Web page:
FutureFocus 2000 part two

It’s all over now, and it was exhausting. Although that was more to do with overly-long days rather than mental overload. While the event wasn’t as awful as I’d feared, it wasn’t as good as I’d hoped. Probably just slightly south of what I’d expected.

The good stuff first. One of the most useful and encouraging sessions was first thing on Monday morning, and titled ‘Futures Tools for Exploring the Fuzzy Front End of New Product Development.’ Basically it was about how to effectively use all this futures stuff in a corporation, with Andy Hines leading a panel mostly of other alumns in presentations about tools such as scenarios, scanning and, what I found most intriguing, Eric von Hippel’s lead user technique. It was interesting to hear how all this stuff I’ve learnt can be used in the real world, although it sounds next to impossible to actually get a company’s top brass to make useful decisions based on these reports.

Andy presented another session on Tuesday, ‘Trends in Global Values and Their Influence on Consumers in the Future’ (snappy titles were few and far between). This was an analysis of the erratic World Values Survey. The gist is that countries move from the modern (“I must buy those mass-produced branded goods”) to the postmodern (“Those mass-produced branded goods mean nothing to me, so I’m not going to buy them”) rather than any simplistic Americanisation-style transformation. Companies should, as we’re ceaselessly told these days, pay attention to the customers and not expect them to purchase whatever products the company decides to release. The descriptions of the modern and postmodern worlds seemed to ring true and it was fun to hear how strenuously old-school companies are still resisting the customer-centric view with all their might.

Unfortunately this is where the good stuff seemed to peter out. This isn’t to say the rest was awful, but there were many relentlessly mediocre sessions. ‘Sustainable Futures,’ presented by Reon Brand from Philips, could have been good but the endless generalisations pushed out anything enlightening or useful. Graham May’s ‘Misinformation Society’ certainly wasn’t bad or wrong but was unfortunately too simplistic and lacked the depth I’d hoped for. In these days when we’re surrounded with stuff telling us how the Net is changing the balance of information distribution, there was so much more to say (something Joe Coates, the entertainingly crotchety old man of the conference, didn’t hesitate in pointing out in the following Q&A).

‘The Impending Obsolescence of Maps’ had lots of highly detailed fly-throughs of 3-D information spaces, although these nearly all involved combining many kinds of geological survey data; there could have been so much more. I left a session on the future of China after ten minutes of listening to the presenter struggle with speaking English at anything approaching a reasonable speed. And I only lasted through the introduction to ‘Cybergame for the Millennium: Cops ‘n Robbers Playin’ Hide ‘n’ Seek on the Net’ before being bored from the room by the lengthy round-up of facts and cases narrated by the commander of Pueblo County Sheriff’s Department.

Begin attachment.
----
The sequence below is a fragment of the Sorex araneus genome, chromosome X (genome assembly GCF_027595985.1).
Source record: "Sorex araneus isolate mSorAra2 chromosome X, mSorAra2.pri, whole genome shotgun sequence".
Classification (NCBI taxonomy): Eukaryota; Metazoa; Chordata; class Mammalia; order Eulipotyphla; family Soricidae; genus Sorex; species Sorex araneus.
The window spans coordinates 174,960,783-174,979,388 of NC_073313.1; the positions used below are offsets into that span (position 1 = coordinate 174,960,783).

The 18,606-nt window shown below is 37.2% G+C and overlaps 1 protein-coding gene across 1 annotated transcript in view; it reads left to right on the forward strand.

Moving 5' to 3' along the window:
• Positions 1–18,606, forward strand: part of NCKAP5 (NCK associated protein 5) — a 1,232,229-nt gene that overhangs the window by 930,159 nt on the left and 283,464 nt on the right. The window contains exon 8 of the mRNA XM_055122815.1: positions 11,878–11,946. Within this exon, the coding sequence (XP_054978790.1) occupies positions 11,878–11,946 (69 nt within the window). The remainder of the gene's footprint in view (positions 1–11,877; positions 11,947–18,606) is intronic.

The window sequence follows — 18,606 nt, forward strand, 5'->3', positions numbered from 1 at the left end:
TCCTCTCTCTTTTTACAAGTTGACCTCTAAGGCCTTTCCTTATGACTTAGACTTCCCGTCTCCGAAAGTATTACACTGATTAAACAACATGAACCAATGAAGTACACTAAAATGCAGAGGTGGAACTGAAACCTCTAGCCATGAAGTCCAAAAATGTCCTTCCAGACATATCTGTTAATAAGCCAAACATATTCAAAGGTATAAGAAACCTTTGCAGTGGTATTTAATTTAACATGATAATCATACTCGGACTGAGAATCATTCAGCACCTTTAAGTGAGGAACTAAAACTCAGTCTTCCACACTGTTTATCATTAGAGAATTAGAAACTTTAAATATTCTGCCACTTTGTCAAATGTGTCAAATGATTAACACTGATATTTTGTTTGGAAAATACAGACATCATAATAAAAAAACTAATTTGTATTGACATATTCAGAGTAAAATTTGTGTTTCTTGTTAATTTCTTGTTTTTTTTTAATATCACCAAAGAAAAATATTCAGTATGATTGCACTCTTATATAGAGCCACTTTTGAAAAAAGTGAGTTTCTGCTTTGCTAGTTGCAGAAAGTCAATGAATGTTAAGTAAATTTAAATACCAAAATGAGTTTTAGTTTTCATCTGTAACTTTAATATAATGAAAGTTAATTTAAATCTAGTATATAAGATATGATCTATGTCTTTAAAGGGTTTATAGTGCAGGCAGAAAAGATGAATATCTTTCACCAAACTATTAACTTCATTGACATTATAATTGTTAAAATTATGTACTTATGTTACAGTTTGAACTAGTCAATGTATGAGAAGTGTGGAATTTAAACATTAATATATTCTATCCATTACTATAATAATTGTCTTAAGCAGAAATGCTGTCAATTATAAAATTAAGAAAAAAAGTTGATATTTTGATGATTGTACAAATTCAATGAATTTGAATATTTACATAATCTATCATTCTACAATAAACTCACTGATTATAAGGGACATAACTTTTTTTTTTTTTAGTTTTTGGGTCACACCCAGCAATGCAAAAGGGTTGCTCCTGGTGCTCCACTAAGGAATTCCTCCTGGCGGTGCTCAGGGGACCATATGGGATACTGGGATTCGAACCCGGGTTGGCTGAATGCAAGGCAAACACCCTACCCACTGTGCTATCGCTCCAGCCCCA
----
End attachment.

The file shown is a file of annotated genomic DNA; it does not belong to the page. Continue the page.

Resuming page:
OK, so maybe I’m super-critical, my expectations were too high and there may have been mind-blowing sessions which I missed. But even allowing for this, the Closing Plenary, where three speakers told us about trends for the current century, was painful. Edith Weiner, a very engaging speaker, told us about “Trends Affecting Business.” Gary Marx, whose over-long and gushing, barking speech told us about “Trends Influencing Education.” And William E. Halal told us about the “Top Ten Breakthroughs for the Next Decade.” Now, these may be wonderful presentations to give to a room full of businessmen who want to go “wow, I never knew that!” a few times before returning to business as usual. But when you’ve got a room full of futurists who, one would assume, live for this stuff, it’s a waste of time. Before escaping part-way through Halal’s presentation I heard one concept that was new to me (satellite-assisted precision farming) and a stream that had me gritting my teeth in frustration. Did you know that soon lots of people will be using mobile devices to communicate, view media, etc? Did you know that there is an increasing number of non-whites in America? Did you know that “the old will outnumber the young” (ignoring the tiny matter of the entire developing world)?

I have to admit that a few people I spoke to actually thought some of this was interesting stuff, but I was pleased to run into BT’s Ian Pearson who’d also run metaphorically screaming from the hall. We indulged in some healthy British cynicism and bemoaned the surfeit of overly-optimistic and shallow views we’d heard over the past couple of days.

So maybe it’s partly a British/American thing. I certainly hope I wouldn’t hear people speak phrases like “cosmic evolution”, “expanded consciousness” and “third age wellness” with quite such straight faces at a UK event. Or maybe too much of the futures field is oriented around business to the extent it’s lost sight of things that are truly radical. I obviously expected too much of the conference and its participants (with some more than welcome exceptions, it has to be said, including an alarmingly intense teenager). At the closing event I visibly winced as the audience laughed with Edith Weiner recounting how her husband recently coined the term “himbo.” Hundreds of futurists, supposedly right up there on the cutting edge of everything, laughed at a word that is so ancient it made its way to that hotbed of street slang, the House of Commons, three years ago.